Gold Futures Settle Lower
Gold futures failed to hold early gains and settled notably lower on Thursday.
Gold prices surged higher earlier in the session amid an escalation in tensions between the U.S. and China. Traders also reacted to data on unemployment claims, GDP, and pending home sales, in addition to Federal Reserve Chairman Jerome Powell’s speech at the virtual Jackson Hole Symposium.
The dollar index, which dropped to 92.42, rose to 93.32 by late morning but retreated to 92.98 later, netting a small loss.
Gold futures for December ended down $19.90 or about 1% at $1,932.60 an ounce, well off the session’s high of $1,987.00.
Silver futures for September ended down $0.42 or about 1.5% at $27.025 an ounce, while Copper futures for September settled at $2.9905 per pound, up by about 0.3% from previous close.
Federal Reserve Chair Jerome Powell today announced a widely expected shift with regard to the price-stability side of the central bank’s dual mandate.
During a live-streamed speech to the Jackson Hole economic symposium, Powell said that the Fed will change its approach to a “flexible form of average inflation targeting.”
The Fed chief stressed that the longer-run goal continues to be an inflation rate of 2% but noted inflation will average less than that if it runs below 2% following economic downturns and never moves above that level even when the economy is strong.
Powell said appropriate monetary policy will therefore likely aim to achieve inflation moderately above 2% following periods when inflation has been running below that level.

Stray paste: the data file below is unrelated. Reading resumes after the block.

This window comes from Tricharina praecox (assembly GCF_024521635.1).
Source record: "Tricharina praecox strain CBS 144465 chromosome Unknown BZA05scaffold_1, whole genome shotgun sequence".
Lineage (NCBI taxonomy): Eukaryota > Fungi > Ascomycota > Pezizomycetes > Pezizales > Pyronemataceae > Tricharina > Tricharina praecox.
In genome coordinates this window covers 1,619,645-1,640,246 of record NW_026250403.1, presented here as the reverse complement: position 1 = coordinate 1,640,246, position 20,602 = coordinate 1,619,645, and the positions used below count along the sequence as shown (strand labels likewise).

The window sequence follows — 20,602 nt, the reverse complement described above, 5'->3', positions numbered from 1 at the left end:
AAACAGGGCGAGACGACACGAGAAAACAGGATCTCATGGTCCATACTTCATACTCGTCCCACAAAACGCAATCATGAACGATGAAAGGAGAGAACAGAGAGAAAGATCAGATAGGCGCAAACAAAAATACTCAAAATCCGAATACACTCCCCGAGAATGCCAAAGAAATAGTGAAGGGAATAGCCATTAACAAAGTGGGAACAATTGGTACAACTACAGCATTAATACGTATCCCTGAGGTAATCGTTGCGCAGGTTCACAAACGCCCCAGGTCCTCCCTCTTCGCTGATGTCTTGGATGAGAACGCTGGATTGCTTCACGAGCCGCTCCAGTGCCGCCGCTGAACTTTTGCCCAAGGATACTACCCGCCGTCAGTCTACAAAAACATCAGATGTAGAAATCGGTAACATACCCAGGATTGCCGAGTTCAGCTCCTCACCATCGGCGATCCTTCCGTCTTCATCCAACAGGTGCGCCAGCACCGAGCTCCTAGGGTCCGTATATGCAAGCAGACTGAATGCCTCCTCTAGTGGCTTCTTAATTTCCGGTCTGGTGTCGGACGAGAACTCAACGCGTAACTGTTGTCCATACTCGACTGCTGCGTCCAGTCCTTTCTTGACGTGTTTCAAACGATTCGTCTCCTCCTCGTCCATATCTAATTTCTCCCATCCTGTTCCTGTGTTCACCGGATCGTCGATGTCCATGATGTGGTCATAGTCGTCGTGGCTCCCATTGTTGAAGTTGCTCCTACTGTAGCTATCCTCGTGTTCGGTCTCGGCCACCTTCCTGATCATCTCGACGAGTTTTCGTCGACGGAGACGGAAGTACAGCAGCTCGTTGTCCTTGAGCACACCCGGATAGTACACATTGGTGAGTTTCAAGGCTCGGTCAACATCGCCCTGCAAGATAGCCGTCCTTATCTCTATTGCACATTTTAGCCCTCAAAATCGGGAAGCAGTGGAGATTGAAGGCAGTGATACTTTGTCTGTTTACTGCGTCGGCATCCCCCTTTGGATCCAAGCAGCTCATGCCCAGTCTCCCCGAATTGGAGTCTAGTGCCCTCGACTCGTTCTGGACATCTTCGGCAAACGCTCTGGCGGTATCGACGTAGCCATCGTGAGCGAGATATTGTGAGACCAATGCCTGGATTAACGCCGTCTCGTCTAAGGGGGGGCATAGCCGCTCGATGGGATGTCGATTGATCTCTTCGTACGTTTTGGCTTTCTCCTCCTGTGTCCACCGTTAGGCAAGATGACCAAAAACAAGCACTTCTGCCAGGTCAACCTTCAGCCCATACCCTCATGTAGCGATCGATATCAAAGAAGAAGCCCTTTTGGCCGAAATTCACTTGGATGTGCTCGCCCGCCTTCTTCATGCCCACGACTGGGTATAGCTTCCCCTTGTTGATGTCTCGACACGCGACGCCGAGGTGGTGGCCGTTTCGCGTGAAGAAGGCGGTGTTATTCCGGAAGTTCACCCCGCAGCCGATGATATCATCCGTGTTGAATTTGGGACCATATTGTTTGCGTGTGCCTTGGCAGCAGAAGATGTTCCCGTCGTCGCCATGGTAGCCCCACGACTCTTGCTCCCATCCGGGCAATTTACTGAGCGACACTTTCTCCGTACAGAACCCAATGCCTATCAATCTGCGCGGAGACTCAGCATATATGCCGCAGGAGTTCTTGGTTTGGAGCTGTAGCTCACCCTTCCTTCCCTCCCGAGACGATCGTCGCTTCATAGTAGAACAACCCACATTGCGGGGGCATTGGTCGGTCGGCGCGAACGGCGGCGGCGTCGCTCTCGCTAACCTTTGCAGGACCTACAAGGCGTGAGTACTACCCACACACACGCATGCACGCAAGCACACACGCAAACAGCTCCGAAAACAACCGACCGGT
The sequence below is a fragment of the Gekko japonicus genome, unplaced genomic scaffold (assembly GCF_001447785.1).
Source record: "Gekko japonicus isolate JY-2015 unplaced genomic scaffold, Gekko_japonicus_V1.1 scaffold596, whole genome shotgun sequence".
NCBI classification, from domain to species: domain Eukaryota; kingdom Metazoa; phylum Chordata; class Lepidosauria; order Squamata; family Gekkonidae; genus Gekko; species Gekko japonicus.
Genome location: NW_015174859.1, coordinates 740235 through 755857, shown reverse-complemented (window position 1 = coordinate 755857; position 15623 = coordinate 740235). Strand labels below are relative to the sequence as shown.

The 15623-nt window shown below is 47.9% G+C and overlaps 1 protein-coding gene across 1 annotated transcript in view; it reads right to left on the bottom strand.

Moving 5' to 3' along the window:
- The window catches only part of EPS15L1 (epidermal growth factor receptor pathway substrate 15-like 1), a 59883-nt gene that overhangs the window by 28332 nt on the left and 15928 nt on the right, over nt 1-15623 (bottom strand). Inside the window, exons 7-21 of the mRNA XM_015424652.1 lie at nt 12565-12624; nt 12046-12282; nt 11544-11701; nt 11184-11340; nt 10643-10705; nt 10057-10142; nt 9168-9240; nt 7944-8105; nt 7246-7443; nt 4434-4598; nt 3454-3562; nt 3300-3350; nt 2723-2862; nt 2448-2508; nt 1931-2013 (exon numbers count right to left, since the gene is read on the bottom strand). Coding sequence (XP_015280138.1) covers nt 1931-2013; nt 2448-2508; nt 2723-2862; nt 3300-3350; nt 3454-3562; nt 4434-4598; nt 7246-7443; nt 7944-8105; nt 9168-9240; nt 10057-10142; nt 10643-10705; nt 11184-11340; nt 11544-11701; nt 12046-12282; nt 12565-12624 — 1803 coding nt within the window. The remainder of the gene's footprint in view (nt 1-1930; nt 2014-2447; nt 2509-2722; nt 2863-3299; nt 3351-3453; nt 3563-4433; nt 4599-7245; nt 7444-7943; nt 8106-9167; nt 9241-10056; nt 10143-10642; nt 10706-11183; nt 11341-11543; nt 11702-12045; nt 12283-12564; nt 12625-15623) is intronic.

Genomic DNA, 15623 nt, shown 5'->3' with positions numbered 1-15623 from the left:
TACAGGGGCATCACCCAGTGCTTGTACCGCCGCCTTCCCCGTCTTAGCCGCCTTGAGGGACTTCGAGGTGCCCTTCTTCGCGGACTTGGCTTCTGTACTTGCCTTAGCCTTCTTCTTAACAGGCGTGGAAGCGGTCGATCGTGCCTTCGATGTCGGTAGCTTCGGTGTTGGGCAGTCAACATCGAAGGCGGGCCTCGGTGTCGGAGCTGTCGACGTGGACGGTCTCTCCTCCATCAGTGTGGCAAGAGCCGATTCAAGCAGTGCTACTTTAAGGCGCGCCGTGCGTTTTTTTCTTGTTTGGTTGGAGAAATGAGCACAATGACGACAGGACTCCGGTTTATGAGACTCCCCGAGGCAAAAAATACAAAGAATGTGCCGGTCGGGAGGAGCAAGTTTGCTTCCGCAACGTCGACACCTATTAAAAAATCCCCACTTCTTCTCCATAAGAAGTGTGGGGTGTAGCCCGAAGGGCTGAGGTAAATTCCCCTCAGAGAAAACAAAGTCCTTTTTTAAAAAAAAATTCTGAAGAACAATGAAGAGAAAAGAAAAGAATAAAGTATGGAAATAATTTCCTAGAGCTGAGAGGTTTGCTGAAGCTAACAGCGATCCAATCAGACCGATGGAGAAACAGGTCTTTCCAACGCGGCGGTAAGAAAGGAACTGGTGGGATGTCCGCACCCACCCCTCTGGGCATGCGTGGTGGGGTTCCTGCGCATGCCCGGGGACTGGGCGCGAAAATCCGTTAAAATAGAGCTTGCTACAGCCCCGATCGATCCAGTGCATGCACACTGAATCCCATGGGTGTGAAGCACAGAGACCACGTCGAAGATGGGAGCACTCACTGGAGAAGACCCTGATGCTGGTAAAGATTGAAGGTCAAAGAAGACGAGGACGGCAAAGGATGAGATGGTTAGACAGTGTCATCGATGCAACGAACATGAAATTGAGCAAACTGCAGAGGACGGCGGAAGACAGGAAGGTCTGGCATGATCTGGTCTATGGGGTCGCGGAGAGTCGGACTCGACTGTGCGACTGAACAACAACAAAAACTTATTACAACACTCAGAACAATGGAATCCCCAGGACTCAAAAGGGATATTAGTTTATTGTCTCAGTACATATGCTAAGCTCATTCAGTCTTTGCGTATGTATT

In economic releases, pending home sales in the U.S. jumped by much more than expected in the month of July, the National Association of Realtors revealed in a report on Thursday.
NAR said its pending home sales index spiked by 5.9% to 122.1 in July after soaring by 15.8% to 115.3 in June. Economists had expected pending home sales to surge up by 3%.
Pending home sales increased for the third straight month after plummeting in March and April and are now up by 15.5% compared to the same month a year ago.
the Labor Department released a report showing a pullback in first-time claims for U.S. unemployment benefits in the week ended August 22nd.
The report said initial jobless claims dropped to 1.006 million, a decrease of 98,000 from the previous week’s revised level of 1.104 million.
Economists had expected jobless claims to decline to 1.000 million from the 1.106 million originally reported for the previous week.
A report released by the Commerce Department showed economic activity in the U.S. contracted slightly less than initially estimated in the second quarter, although it still showed a sharp drop in gross domestic product.
The report said real gross domestic product plummeted by 31.7% in the second quarter compared to the previously reported 32.9% nosedive. Economists had expected the plunge in GDP to be revised to 32.5%.
The smaller than previously estimated drop in GDP came as private inventory investment and consumer spending decreased less than previously estimated.
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